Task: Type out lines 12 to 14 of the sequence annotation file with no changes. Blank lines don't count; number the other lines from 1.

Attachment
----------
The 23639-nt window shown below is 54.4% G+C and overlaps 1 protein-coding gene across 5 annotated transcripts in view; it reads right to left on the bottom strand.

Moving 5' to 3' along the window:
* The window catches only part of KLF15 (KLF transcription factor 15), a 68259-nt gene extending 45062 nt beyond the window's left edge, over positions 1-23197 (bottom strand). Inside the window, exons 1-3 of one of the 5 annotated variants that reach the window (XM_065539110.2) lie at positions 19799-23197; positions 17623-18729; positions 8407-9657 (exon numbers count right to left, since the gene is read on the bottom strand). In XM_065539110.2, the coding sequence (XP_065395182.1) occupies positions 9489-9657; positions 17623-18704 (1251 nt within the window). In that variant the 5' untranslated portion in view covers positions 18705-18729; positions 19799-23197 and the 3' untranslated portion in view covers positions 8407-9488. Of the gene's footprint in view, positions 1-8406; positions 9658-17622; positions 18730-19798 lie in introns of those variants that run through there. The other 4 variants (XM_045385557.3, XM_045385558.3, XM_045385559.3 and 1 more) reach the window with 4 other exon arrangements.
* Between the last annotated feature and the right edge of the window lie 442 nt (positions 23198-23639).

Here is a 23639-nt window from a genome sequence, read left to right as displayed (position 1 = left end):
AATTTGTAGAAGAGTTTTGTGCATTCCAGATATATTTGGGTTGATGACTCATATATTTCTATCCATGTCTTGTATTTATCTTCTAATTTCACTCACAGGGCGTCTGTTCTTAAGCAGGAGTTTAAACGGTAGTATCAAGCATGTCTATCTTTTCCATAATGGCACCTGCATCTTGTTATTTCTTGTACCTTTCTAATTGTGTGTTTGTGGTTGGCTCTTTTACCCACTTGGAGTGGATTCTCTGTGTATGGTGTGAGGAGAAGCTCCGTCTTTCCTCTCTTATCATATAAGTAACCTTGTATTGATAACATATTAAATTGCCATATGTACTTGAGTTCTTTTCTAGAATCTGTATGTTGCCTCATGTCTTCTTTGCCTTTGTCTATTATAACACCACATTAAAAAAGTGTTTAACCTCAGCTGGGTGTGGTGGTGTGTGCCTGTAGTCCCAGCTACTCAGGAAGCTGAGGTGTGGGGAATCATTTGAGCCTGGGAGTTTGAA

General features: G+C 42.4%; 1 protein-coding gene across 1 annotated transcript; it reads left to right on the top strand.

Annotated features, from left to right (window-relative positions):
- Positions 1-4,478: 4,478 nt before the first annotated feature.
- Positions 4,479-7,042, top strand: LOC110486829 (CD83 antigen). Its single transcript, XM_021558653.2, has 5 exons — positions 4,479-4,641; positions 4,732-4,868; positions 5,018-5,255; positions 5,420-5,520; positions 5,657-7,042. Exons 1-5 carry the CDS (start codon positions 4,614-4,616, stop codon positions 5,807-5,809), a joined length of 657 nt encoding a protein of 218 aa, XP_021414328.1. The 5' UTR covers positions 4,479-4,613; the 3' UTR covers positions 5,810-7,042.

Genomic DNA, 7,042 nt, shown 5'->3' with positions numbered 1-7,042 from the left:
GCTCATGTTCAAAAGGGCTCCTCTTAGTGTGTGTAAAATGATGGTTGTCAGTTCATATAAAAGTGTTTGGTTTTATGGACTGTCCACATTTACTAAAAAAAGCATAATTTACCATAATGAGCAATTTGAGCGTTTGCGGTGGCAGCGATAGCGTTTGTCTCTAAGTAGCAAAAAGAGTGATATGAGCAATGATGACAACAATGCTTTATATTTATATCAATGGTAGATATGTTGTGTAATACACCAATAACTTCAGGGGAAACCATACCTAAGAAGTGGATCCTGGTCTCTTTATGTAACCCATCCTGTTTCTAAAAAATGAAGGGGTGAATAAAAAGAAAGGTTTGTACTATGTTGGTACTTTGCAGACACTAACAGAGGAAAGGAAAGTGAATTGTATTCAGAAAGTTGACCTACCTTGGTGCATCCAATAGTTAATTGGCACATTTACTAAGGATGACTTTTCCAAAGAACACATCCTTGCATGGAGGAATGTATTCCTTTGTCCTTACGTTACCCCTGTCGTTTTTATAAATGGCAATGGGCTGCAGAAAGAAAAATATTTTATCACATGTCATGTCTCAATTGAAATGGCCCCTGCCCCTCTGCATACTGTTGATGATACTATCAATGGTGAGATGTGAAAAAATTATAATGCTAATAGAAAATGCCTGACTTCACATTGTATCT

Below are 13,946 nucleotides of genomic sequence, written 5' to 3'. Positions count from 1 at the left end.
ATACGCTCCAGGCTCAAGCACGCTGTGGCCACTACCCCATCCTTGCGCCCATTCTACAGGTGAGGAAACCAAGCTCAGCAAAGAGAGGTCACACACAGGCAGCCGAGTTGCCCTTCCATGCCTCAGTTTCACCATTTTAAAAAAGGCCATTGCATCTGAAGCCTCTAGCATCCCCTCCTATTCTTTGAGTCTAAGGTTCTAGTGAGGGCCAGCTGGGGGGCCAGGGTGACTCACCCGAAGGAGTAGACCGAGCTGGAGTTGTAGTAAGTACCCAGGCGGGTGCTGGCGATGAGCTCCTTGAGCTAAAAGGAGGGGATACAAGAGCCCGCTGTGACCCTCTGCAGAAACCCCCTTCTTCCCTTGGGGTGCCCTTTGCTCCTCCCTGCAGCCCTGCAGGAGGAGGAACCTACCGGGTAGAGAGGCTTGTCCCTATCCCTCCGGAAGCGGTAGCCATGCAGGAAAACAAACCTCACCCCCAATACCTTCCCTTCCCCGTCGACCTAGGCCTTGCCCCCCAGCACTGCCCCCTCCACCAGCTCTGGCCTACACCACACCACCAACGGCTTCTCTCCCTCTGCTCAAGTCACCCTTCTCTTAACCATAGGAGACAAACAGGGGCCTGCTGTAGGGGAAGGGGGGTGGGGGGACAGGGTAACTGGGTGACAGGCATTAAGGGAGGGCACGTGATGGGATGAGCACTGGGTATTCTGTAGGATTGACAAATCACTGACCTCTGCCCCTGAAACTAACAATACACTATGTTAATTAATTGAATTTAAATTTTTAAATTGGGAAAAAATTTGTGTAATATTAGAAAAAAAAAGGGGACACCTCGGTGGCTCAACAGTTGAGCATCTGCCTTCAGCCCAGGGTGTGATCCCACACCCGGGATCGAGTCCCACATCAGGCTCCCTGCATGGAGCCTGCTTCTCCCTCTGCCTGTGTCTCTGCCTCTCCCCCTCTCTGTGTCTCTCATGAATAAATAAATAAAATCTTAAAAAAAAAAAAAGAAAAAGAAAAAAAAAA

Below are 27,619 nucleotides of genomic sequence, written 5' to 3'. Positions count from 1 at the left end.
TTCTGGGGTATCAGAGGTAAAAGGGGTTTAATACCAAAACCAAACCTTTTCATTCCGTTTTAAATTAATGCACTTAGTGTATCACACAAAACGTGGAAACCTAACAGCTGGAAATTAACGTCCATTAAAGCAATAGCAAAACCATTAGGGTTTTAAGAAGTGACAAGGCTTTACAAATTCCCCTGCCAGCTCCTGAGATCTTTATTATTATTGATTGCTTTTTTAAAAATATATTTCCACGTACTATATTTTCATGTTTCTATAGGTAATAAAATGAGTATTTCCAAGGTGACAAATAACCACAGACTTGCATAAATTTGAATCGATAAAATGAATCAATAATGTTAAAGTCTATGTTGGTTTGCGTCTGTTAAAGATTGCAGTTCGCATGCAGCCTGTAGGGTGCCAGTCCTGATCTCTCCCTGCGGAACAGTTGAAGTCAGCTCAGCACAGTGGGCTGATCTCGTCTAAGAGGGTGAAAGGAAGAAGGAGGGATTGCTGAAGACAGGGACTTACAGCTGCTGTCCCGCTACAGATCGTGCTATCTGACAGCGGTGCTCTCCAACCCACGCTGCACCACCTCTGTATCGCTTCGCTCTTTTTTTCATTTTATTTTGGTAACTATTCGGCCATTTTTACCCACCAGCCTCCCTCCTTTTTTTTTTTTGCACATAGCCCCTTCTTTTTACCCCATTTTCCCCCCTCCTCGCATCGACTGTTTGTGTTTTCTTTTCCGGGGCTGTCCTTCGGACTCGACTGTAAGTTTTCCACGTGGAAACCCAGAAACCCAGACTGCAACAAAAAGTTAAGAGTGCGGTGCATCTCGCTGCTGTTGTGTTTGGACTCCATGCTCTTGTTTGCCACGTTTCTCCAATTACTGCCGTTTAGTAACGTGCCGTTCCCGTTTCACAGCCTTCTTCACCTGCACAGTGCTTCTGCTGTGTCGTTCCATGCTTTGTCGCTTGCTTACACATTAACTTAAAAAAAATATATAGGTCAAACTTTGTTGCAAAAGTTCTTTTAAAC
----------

GCTCATGTTCAAAAGGGCTCCTCTTAGTGTGTGTAAAATGATGGTTGTCAGTTCATATAAAAGTGTTTGGTTTTATGGACTGTCCACATTTACTAAAAAAAGCATAATTTACCATAATGAGCAATTTGAGCGTTTGCGGTGGCAGCGATAGCGTTTGTCTCTAAGTAGCAAAAAGAGTGATATGAGCAATGATGACAACAATGCTTTATATTTATATCAATGGTAGATATGTTGTGTAATACACCAATAACTTCAGGGGAAACCATACCTAAGAAGTGGATCCTGGTCTCTTTATGTAACCCATCCTGTTTCTAAAAAATGAAGGGGTGAATAAAAAGAAAGGTTTGTACTATGTTGGTACTTTGCAGACACTAACAGAGGAAAGGAAAGTGAATTGTATTCAGAAAGTTGACCTACCTTGGTGCATCCAATAGTTAATTGGCACATTTACTAAGGATGACTTTTCCAAAGAACACATCCTTGCATGGAGGAATGTATTCCTTTGTCCTTACGTTACCCCTGTCGTTTTTATAAATGGCAATGGGCTGCAGAAAGAAAAATATTTTATCACATGTCATGTCTCAATTGAAATGGCCCCTGCCCCTCTGCATACTGTTGATGATACTATCAATGGTGAGATGTGAAAAAATTATAATGCTAATAGAAAATGCCTGACTTCACATTGTATCT

Below are 13,946 nucleotides of genomic sequence, written 5' to 3'. Positions count from 1 at the left end.
ATACGCTCCAGGCTCAAGCACGCTGTGGCCACTACCCCATCCTTGCGCCCATTCTACAGGTGAGGAAACCAAGCTCAGCAAAGAGAGGTCACACACAGGCAGCCGAGTTGCCCTTCCATGCCTCAGTTTCACCATTTTAAAAAAGGCCATTGCATCTGAAGCCTCTAGCATCCCCTCCTATTCTTTGAGTCTAAGGTTCTAGTGAGGGCCAGCTGGGGGGCCAGGGTGACTCACCCGAAGGAGTAGACCGAGCTGGAGTTGTAGTAAGTACCCAGGCGGGTGCTGGCGATGAGCTCCTTGAGCTAAAAGGAGGGGATACAAGAGCCCGCTGTGACCCTCTGCAGAAACCCCCTTCTTCCCTTGGGGTGCCCTTTGCTCCTCCCTGCAGCCCTGCAGGAGGAGGAACCTACCGGGTAGAGAGGCTTGTCCCTATCCCTCCGGAAGCGGTAGCCATGCAGGAAAACAAACCTCACCCCCAATACCTTCCCTTCCCCGTCGACCTAGGCCTTGCCCCCCAGCACTGCCCCCTCCACCAGCTCTGGCCTACACCACACCACCAACGGCTTCTCTCCCTCTGCTCAAGTCACCCTTCTCTTAACCATAGGAGACAAACAGGGGCCTGCTGTAGGGGAAGGGGGGTGGGGGGACAGGGTAACTGGGTGACAGGCATTAAGGGAGGGCACGTGATGGGATGAGCACTGGGTATTCTGTAGGATTGACAAATCACTGACCTCTGCCCCTGAAACTAACAATACACTATGTTAATTAATTGAATTTAAATTTTTAAATTGGGAAAAAATTTGTGTAATATTAGAAAAAAAAAGGGGACACCTCGGTGGCTCAACAGTTGAGCATCTGCCTTCAGCCCAGGGTGTGATCCCACACCCGGGATCGAGTCCCACATCAGGCTCCCTGCATGGAGCCTGCTTCTCCCTCTGCCTGTGTCTCTGCCTCTCCCCCTCTCTGTGTCTCTCATGAATAAATAAATAAAATCTTAAAAAAAAAAAAAGAAAAAGAAAAAAAAAA